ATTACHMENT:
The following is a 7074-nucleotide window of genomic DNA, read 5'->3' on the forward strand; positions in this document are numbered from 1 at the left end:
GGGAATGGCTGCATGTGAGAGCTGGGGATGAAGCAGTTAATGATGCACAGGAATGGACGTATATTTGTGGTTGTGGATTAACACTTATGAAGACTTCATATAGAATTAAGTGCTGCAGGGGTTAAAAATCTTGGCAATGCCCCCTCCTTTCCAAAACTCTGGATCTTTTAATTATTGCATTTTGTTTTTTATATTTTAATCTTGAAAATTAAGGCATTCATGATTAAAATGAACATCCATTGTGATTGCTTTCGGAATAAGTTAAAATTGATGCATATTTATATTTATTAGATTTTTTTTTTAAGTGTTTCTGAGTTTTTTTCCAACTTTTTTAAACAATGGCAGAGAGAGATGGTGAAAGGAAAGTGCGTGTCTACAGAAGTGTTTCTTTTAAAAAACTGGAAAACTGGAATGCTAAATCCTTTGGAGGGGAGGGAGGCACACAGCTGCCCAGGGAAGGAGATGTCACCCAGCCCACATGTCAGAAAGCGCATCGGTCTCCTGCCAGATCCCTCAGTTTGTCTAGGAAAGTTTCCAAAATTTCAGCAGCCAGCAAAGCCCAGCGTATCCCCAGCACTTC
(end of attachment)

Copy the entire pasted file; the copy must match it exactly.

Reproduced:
The following is a 7074-nucleotide window of genomic DNA, read 5'->3' on the forward strand; positions in this document are numbered from 1 at the left end:
GGGAATGGCTGCATGTGAGAGCTGGGGATGAAGCAGTTAATGATGCACAGGAATGGACGTATATTTGTGGTTGTGGATTAACACTTATGAAGACTTCATATAGAATTAAGTGCTGCAGGGGTTAAAAATCTTGGCAATGCCCCCTCCTTTCCAAAACTCTGGATCTTTTAATTATTGCATTTTGTTTTTTATATTTTAATCTTGAAAATTAAGGCATTCATGATTAAAATGAACATCCATTGTGATTGCTTTCGGAATAAGTTAAAATTGATGCATATTTATATTTATTAGATTTTTTTTTTAAGTGTTTCTGAGTTTTTTTCCAACTTTTTTAAACAATGGCAGAGAGAGATGGTGAAAGGAAAGTGCGTGTCTACAGAAGTGTTTCTTTTAAAAAACTGGAAAACTGGAATGCTAAATCCTTTGGAGGGGAGGGAGGCACACAGCTGCCCAGGGAAGGAGATGTCACCCAGCCCACATGTCAGAAAGCGCATCGGTCTCCTGCCAGATCCCTCAGTTTGTCTAGGAAAGTTTCCAAAATTTCAGCAGCCAGCAAAGCCCAGCGTATCCCCAGCACTTC